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We are Guayama: the Umoja collective searches for the roots of bomba songs

The rhythmic rhythm of his drums shakes even the most timid of his interlocutors, like a genetic pentagram that awakens the African heritage.

But behind each touch the true story of a Puerto Rico is sung that for years “they have tried to hide”, but its imprint is so strong that it echoes in modernity.

It is the mission of Umoja Collectivemade up of more than a dozen guitarists, dancers and singers from the puerto rican bombshell from all over the country, who decided to get together to investigate where the songs they performed came from.

The project was born in Guayamaunder the tutelage of Julia Ivette “Julie” Laporte García who, for decades, has sung in several bomba groups, and, given her curiosity about the lyrics she sang, she wanted to bring together other talents who, like her, were mature enough to find out what happened and learn from their findings.

“I am a very curious person about history, I love the bomb from the first moment because it is in my blood, and I wondered where the songs in the bomb came from. I don’t think in those times it was about me making something up. I was able to verify it more because many years before I was with the Flores family, from Puerto de Jobos de Guayama and the songs were from her family and stories from that community, ”said Julie, 56 years old.

“After much reading, I found that these songs contain the clues to our history. We held a meeting of people who had been in the pump for a long time in different groups and communities and we were mature enough in the pump to know that what we were doing was not merely sitting down from time to time to play and sing, but rather we wanted to be aware of what happened, to grow and learn more”, told the member of the group Bomba del Sur, directed by Edwin González.

However, the idea was not to leave their respective groups but to create a complement to what they were doing. In search of a name, they chose the word Umoja, which means unity in Swahili, a language adopted by various regions of Africa.

The “family” did not know each other until they interacted in the group because they come from different towns such as San Juan, Cayey, Ponce, Guayama, Salinas, Gurabo and Toa Baja, among others. Although each had heard of the other and respected their various roles in the bomb.

In addition to Julie, among its members is the master firefighter José Luis “Archie” Archeval, Adelis M. Pérez Laporte, Minirka Cabán Casanova, Carlos David de Jesús Rivera, Pedro Luis “Pepa” Amaro Ruiz, Nadia Centeno, Pedro Antonio Cebollero, Sixto Javier Merced, Ivette Ayala and Cairis Yalees Pérez.

“It was Ivette Ayala who turned the collective around, because one day she came and said she knew a man named ‘Goro’ who lives in the port and knows a lot about history. And there was a lady named Marta who was also in the port. It is Ivette who comes with the idea of ​​interviewing the elderly, ”she explained.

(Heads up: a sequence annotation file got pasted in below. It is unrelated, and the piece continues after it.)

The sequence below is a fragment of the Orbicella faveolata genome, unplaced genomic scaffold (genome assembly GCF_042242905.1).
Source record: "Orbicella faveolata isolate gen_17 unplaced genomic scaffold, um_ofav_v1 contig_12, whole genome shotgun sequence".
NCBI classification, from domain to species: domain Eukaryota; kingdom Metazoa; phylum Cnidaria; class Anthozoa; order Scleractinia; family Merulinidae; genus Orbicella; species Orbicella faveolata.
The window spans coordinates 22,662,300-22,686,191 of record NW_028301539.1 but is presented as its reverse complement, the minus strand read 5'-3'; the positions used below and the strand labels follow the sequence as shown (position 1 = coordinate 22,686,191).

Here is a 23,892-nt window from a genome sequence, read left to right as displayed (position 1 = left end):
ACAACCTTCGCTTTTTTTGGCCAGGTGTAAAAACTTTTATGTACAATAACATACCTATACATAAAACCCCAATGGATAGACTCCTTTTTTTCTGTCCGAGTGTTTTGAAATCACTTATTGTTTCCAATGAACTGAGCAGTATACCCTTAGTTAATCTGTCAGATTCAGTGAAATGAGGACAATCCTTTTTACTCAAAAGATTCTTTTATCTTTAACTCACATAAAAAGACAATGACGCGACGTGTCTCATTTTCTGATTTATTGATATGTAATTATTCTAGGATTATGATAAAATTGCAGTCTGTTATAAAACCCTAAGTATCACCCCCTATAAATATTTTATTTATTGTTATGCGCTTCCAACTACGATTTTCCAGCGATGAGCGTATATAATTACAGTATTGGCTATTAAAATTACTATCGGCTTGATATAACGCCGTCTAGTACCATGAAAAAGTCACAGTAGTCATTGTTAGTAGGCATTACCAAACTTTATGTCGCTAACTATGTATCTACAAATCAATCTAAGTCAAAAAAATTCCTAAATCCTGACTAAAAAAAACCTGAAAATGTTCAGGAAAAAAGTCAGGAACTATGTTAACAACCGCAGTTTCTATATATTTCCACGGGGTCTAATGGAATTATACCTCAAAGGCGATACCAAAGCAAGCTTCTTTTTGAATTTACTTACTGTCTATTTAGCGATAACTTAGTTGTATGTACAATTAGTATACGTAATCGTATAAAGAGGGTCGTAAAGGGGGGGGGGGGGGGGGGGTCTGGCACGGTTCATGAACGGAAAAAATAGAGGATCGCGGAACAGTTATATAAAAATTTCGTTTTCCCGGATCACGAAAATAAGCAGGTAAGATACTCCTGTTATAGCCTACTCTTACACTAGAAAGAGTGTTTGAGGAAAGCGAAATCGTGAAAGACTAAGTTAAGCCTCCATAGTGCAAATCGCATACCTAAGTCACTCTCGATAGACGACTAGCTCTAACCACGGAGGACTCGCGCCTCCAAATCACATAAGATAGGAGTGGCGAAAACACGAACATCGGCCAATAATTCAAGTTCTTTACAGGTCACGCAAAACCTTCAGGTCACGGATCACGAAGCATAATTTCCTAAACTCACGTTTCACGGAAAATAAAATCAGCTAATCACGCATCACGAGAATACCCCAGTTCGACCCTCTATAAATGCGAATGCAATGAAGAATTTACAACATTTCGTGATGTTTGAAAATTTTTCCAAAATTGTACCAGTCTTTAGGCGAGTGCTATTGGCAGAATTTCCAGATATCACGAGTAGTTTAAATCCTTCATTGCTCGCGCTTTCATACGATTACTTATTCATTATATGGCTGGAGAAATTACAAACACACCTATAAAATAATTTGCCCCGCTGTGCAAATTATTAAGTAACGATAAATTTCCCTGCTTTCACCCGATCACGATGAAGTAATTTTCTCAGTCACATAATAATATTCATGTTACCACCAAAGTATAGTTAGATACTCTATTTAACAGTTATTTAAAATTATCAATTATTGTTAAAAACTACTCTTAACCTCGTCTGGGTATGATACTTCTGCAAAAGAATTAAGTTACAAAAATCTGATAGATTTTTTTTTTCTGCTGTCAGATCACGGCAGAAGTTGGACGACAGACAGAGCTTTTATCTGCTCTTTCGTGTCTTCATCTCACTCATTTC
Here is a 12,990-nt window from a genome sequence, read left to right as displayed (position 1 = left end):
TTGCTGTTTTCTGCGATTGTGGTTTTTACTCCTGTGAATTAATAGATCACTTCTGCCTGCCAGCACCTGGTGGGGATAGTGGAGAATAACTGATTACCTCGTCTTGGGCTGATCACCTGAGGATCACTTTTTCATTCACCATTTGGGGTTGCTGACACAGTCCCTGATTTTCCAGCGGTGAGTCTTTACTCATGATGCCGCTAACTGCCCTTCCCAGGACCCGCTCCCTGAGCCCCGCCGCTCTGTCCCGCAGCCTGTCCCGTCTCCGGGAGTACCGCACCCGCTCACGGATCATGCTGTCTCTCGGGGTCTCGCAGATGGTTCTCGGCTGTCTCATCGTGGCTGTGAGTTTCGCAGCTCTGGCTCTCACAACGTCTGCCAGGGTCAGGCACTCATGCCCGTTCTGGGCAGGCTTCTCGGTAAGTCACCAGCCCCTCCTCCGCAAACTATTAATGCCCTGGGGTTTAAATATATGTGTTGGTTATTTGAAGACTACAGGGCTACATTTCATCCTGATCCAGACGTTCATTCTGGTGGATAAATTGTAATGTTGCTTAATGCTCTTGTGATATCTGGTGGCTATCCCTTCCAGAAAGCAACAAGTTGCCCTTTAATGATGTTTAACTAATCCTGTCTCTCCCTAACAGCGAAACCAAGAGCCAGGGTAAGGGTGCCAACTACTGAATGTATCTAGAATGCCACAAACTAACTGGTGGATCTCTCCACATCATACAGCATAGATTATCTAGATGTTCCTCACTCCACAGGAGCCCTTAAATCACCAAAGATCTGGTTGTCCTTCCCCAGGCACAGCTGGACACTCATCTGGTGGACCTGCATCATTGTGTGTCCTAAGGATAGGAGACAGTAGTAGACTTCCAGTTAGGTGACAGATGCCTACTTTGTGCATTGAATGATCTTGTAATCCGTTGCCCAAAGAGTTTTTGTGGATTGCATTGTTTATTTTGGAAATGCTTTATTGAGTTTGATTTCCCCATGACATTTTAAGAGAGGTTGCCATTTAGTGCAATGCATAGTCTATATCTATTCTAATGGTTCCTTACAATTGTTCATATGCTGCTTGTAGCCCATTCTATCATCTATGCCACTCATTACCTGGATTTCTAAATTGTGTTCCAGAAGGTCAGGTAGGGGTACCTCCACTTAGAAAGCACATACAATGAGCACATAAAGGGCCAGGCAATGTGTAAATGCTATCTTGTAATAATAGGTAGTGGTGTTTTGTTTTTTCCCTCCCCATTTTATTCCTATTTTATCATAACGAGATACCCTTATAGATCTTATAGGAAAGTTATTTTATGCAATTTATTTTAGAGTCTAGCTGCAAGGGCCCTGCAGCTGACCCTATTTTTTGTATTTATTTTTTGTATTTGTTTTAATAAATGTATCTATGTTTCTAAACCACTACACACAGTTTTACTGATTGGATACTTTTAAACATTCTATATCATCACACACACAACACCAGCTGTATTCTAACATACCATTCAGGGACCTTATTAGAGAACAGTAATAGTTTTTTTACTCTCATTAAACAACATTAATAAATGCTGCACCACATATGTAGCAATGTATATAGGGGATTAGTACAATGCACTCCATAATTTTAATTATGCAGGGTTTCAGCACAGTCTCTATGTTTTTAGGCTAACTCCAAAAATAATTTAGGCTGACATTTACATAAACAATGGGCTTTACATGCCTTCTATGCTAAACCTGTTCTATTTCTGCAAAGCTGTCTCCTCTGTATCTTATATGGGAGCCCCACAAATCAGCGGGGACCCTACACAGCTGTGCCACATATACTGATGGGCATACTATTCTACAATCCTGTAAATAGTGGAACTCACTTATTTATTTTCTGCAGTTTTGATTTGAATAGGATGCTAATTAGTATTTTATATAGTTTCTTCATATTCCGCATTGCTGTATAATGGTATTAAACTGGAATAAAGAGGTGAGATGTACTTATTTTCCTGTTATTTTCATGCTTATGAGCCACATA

“It was on June 30, 2017 that we officially sat down to talk with José Antonio Díaz Sabater, better known as ‘Goro’, and then with Marta Almodóvar and that turned the Umoja Collective around, having original songs, using and honoring the songs traditions, looking for who wrote them, what they said and telling stories that the elders who are still alive are sharing with us”, said the bomba singer.

Listening to the oral history of the elders, the members of the group found the history of Puerto Rico.

“We found the history of Puerto Rico because the history we learn in our schools is a manipulated history,” he argued. “If you look closely, they will tell you the same thing, that we are the product of three races: Spanish, Taino and African. They always show you Africans in chains and on their knees, they tell you that they are slaves and not that they were enslaved. I have never seen in the Social Studies books that they show the Africans who were in Puerto Rico talking, revealing themselves. It is a manipulated story, that they left out a lot of what happened, ”he agreed.

“For us it wasn’t just about playing music and not just bomba. When we share stories we can genuinely enrich the history of our country. A country is made by the people who work every day in different roles, occupations from the most humble to the most prestigious. It is on a day-to-day basis that the history of a country is forged”, he stressed. “At first it was to find out the origin of the bomba songs. Then we started talking to people, not just reading and searching but also rescuing oral history”, pointed.

Finally, he agreed that Puerto Rico is experiencing a bomb awakening. “Many young people are interested in learning to play the drum, to dance, to know what happened. That makes me super happy,” she said.

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